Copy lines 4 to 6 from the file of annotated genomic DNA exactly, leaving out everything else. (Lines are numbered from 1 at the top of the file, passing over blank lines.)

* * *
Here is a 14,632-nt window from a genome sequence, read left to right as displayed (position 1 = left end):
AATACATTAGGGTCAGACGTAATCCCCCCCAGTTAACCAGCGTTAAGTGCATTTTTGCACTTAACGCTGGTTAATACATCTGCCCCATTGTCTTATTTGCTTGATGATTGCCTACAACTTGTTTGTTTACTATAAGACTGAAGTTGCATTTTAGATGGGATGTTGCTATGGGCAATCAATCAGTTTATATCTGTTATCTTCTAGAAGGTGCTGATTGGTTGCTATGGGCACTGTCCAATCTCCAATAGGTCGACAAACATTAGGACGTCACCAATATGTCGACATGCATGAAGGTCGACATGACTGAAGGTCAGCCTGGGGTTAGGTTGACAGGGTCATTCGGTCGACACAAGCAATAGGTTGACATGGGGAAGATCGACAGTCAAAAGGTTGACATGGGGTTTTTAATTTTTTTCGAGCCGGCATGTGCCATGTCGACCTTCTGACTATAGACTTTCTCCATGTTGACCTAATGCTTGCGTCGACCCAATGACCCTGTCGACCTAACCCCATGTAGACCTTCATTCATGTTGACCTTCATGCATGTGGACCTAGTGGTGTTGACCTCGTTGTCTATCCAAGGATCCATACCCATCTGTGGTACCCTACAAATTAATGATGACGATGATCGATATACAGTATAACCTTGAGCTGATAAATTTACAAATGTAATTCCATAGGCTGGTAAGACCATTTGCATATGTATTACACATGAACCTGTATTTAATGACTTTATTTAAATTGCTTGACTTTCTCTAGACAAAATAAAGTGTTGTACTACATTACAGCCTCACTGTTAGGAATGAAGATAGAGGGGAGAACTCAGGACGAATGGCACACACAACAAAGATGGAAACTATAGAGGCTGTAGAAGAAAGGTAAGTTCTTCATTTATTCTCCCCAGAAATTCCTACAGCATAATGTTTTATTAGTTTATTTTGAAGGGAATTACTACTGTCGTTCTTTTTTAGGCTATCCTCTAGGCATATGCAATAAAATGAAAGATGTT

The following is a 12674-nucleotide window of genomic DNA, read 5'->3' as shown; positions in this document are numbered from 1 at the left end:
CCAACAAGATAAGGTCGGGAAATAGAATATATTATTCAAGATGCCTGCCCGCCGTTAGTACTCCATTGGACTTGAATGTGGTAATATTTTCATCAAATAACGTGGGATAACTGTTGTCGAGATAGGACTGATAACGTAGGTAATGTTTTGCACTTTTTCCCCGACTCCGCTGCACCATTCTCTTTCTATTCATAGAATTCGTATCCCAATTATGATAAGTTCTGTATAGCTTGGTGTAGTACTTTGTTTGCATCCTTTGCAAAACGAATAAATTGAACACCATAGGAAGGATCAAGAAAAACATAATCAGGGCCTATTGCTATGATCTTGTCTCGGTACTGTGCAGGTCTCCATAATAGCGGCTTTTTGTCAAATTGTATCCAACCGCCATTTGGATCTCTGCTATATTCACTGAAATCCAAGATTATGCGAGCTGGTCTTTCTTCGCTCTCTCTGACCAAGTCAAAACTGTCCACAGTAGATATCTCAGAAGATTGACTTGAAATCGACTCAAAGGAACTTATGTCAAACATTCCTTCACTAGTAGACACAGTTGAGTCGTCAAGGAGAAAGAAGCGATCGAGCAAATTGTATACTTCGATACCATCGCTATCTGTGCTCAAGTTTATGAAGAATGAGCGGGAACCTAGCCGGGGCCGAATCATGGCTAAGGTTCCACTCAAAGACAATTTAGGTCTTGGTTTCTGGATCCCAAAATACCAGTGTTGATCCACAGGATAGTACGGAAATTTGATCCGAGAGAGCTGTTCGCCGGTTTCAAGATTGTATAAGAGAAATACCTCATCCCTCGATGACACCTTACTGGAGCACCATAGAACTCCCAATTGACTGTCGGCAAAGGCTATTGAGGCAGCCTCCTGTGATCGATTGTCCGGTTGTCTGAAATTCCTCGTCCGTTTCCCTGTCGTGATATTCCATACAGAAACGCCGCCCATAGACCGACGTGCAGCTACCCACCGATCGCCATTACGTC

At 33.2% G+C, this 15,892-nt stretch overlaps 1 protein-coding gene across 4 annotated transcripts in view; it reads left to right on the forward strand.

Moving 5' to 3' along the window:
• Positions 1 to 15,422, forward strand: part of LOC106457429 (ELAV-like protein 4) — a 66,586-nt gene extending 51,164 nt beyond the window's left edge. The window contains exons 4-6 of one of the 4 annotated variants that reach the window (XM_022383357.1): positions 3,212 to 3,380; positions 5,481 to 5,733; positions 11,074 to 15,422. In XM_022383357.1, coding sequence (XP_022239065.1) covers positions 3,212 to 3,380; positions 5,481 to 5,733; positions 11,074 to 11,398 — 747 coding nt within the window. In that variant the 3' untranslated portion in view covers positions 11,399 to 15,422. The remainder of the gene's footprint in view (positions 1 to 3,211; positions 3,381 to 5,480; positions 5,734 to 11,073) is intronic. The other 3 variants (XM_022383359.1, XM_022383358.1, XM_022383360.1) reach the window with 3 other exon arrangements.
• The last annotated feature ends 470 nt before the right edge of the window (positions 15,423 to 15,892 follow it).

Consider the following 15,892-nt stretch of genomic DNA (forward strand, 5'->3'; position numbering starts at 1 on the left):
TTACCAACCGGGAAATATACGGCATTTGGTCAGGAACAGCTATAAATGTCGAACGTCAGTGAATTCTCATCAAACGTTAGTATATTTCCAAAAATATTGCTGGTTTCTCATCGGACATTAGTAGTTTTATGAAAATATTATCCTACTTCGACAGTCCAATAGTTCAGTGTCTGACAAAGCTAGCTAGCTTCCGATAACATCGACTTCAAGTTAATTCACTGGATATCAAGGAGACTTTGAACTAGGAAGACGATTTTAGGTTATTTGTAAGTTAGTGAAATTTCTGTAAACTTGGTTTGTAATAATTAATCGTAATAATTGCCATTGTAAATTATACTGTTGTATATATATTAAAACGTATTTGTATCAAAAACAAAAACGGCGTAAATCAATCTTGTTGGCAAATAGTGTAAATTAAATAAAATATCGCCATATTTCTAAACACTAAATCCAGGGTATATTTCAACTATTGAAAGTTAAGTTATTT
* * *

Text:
CCAACAAGATAAGGTCGGGAAATAGAATATATTATTCAAGATGCCTGCCCGCCGTTAGTACTCCATTGGACTTGAATGTGGTAATATTTTCATCAAATAACGTGGGATAACTGTTGTCGAGATAGGACTGATAACGTAGGTAATGTTTTGCACTTTTTCCCCGACTCCGCTGCACCATTCTCTTTCTATTCATAGAATTCGTATCCCAATTATGATAAGTTCTGTATAGCTTGGTGTAGTACTTTGTTTGCATCCTTTGCAAAACGAATAAATTGAACACCATAGGAAGGATCAAGAAAAACATAATCAGGGCCTATTGCTATGATCTTGTCTCGGTACTGTGCAGGTCTCCATAATAGCGGCTTTTTGTCAAATTGTATCCAACCGCCATTTGGATCTCTGCTATATTCACTGAAATCCAAGATTATGCGAGCTGGTCTTTCTTCGCTCTCTCTGACCAAGTCAAAACTGTCCACAGTAGATATCTCAGAAGATTGACTTGAAATCGACTCAAAGGAACTTATGTCAAACATTCCTTCACTAGTAGACACAGTTGAGTCGTCAAGGAGAAAGAAGCGATCGAGCAAATTGTATACTTCGATACCATCGCTATCTGTGCTCAAGTTTATGAAGAATGAGCGGGAACCTAGCCGGGGCCGAATCATGGCTAAGGTTCCACTCAAAGACAATTTAGGTCTTGGTTTCTGGATCCCAAAATACCAGTGTTGATCCACAGGATAGTACGGAAATTTGATCCGAGAGAGCTGTTCGCCGGTTTCAAGATTGTATAAGAGAAATACCTCATCCCTCGATGACACCTTACTGGAGCACCATAGAACTCCCAATTGACTGTCGGCAAAGGCTATTGAGGCAGCCTCCTGTGATCGATTGTCCGGTTGTCTGAAATTCCTCGTCCGTTTCCCTGTCGTGATATTCCATACAGAAACGCCGCCCATAGACCGACGTGCAGCTACCCACCGATCGCCATTACGTC

At 33.2% G+C, this 15,892-nt stretch overlaps 1 protein-coding gene across 4 annotated transcripts in view; it reads left to right on the forward strand.

Moving 5' to 3' along the window: